Girls to the Front: The True Story
of the Riot Grrrl Revolution
by Sara Marcus
Harper Perennial. 367 pages, $14.99
ANYONE whose life was impacted in even a small way by the punk-feminist subculture known as Riot Grrrl will find it hard to read Sara Marcus’s thoroughly researched history of the movement and remain seated throughout. From its inception, traced here to 1989 and the creation of the band Bikini Kill, through the dissolution of most of its organizational hubs by 1996, Riot Grrrl existed in an emotionally amplified space. The fierce unity of the first small tribes that sprung up in Olympia, Washington, and Washington D.C. contrasts with the fire and fury at male privilege that inspired some of the movement’s finest work—and occasionally burned the girls themselves. Riot Grrrl was many things, but quiet or simple it was not.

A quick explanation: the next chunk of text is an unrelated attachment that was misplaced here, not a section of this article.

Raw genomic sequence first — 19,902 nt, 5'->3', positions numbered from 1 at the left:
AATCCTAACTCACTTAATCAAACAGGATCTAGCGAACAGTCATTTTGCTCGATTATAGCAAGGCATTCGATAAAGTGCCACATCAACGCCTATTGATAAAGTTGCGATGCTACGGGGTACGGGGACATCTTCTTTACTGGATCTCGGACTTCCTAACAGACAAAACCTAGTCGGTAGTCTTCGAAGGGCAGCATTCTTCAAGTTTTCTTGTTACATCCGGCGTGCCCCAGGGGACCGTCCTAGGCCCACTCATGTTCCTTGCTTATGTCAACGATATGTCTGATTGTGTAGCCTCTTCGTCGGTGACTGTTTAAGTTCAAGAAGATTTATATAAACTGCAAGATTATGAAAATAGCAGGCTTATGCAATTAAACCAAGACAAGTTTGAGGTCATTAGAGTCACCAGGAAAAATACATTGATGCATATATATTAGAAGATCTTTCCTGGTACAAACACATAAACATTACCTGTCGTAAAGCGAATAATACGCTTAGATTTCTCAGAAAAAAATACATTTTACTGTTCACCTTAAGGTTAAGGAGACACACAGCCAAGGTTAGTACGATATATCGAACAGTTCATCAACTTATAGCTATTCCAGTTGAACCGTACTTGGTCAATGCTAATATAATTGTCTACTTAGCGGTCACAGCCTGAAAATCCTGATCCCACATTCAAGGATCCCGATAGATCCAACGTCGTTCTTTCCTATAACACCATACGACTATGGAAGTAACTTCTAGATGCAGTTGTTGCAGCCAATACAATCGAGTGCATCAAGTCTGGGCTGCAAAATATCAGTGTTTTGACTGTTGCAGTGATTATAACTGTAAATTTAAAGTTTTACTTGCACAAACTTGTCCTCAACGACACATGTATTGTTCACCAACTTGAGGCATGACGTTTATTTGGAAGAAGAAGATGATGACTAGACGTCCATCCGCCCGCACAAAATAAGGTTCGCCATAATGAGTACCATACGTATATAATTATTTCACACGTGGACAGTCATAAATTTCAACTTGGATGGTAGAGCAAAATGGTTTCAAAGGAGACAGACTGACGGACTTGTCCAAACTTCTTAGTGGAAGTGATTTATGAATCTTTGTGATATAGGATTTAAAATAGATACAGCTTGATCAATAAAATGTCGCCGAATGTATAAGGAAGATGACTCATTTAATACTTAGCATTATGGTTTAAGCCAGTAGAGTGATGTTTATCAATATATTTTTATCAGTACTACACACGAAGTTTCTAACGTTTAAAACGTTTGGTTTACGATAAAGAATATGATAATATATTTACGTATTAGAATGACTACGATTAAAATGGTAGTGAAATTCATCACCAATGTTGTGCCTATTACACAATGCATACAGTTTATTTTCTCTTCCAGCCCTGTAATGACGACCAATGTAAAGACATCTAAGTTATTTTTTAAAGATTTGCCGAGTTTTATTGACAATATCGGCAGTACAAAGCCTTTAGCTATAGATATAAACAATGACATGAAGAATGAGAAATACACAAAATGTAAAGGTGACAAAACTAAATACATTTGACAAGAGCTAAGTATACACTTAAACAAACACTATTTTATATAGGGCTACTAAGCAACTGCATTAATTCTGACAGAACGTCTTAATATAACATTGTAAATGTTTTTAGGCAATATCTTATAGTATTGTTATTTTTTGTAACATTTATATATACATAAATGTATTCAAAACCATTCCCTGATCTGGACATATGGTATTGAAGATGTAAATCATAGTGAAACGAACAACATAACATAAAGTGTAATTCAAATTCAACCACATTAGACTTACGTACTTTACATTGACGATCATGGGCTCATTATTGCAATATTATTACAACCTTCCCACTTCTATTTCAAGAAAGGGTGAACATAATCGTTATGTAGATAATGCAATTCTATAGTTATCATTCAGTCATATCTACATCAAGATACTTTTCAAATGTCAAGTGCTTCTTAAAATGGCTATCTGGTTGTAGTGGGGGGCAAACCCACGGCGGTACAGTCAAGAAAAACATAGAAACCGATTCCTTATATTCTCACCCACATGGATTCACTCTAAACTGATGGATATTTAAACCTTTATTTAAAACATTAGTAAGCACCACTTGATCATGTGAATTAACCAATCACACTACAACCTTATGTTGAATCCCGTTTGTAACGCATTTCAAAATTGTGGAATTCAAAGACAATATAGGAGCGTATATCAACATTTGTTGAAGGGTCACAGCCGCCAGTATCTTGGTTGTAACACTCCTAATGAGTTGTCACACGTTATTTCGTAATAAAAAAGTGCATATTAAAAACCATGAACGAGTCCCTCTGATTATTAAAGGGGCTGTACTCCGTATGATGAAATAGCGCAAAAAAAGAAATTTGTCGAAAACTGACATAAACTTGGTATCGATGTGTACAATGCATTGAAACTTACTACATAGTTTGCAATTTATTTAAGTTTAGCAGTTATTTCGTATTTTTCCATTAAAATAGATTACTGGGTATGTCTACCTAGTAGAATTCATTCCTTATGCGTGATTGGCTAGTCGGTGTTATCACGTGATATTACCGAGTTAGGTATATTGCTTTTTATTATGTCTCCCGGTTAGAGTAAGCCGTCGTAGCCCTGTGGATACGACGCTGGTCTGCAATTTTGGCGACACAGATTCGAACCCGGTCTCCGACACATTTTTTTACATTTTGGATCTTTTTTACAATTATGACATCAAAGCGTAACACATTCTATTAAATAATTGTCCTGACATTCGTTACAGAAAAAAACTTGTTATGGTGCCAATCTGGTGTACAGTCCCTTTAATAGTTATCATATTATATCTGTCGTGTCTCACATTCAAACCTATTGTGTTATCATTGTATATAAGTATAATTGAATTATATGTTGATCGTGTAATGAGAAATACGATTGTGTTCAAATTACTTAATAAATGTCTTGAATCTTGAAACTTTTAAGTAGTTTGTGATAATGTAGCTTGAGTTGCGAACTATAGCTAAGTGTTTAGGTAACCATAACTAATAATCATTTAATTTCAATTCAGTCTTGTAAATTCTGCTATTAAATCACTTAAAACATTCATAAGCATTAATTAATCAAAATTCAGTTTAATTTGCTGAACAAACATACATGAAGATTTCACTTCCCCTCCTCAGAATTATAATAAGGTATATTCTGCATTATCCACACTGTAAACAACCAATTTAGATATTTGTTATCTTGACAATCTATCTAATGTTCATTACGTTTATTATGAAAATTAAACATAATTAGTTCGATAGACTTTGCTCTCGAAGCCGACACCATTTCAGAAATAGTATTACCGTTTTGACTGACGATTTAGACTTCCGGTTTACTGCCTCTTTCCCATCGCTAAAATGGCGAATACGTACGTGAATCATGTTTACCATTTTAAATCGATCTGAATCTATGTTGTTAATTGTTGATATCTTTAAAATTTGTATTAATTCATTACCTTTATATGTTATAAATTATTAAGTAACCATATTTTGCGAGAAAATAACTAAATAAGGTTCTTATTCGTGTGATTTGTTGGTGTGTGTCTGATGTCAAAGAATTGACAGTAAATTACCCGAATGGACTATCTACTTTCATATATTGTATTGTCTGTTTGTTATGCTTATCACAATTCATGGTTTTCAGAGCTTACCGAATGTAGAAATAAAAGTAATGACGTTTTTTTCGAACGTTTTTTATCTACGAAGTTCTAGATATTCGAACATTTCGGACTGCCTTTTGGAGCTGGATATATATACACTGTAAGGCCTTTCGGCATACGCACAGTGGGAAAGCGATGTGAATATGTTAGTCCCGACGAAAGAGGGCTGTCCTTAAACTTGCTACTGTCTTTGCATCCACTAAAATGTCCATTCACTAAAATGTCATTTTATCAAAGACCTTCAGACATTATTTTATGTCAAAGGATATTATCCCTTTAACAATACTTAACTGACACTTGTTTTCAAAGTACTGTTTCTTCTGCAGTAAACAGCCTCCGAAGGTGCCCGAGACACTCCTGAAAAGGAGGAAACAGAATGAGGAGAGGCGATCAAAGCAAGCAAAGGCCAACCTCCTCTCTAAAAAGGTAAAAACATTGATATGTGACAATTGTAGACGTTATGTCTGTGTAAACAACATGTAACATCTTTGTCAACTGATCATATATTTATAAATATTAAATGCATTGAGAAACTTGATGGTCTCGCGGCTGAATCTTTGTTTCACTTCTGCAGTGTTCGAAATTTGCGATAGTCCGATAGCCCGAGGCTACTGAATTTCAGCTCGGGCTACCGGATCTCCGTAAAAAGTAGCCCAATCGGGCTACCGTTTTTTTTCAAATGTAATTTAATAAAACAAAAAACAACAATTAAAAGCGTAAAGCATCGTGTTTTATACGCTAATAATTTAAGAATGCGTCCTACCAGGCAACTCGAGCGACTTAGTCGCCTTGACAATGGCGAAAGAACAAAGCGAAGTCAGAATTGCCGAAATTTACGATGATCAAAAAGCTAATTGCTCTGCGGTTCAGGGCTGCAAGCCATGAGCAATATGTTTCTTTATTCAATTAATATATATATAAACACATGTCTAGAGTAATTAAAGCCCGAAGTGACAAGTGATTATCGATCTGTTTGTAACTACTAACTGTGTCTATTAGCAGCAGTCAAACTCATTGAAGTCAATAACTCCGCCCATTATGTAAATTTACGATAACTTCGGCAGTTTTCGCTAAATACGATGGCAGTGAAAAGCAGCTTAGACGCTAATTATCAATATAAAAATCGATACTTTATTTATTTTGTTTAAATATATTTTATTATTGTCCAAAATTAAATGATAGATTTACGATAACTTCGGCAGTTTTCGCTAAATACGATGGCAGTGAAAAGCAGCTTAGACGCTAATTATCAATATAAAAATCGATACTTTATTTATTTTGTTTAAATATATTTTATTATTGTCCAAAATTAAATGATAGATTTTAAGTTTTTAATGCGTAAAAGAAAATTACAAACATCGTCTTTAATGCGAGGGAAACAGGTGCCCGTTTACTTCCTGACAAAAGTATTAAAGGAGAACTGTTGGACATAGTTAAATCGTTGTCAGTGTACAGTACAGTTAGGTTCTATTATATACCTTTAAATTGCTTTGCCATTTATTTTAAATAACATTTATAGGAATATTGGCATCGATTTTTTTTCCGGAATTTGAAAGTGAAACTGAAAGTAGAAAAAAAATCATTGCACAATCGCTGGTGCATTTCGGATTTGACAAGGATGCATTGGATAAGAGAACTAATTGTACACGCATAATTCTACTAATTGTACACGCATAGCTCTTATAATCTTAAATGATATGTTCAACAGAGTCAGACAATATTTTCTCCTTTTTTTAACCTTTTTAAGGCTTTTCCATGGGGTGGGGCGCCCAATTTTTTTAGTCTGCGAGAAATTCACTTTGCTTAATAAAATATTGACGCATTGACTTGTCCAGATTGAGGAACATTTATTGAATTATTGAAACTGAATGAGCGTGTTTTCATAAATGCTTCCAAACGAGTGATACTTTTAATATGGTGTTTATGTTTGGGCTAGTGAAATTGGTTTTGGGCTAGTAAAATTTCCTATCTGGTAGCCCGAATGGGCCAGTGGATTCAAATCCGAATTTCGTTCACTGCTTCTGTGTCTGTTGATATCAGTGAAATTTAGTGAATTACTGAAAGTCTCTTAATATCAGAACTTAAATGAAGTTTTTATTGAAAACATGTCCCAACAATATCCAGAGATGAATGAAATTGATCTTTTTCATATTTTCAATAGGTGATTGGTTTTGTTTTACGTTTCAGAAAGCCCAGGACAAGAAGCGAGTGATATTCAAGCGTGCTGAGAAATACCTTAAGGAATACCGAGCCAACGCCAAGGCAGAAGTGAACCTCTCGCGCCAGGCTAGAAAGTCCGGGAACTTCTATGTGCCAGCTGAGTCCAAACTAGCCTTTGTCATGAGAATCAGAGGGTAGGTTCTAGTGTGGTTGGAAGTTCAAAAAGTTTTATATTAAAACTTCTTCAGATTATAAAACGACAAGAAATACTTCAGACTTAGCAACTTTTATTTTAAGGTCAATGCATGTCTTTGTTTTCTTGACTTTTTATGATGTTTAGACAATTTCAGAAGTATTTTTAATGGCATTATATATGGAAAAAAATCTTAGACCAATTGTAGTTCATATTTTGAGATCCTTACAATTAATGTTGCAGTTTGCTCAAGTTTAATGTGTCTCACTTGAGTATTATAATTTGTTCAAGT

Girls to the Front—the title comes from the young women who pushed to the front at punk shows, linking arms for protection from the mosh pit—dispenses with one formality common to most nonfiction.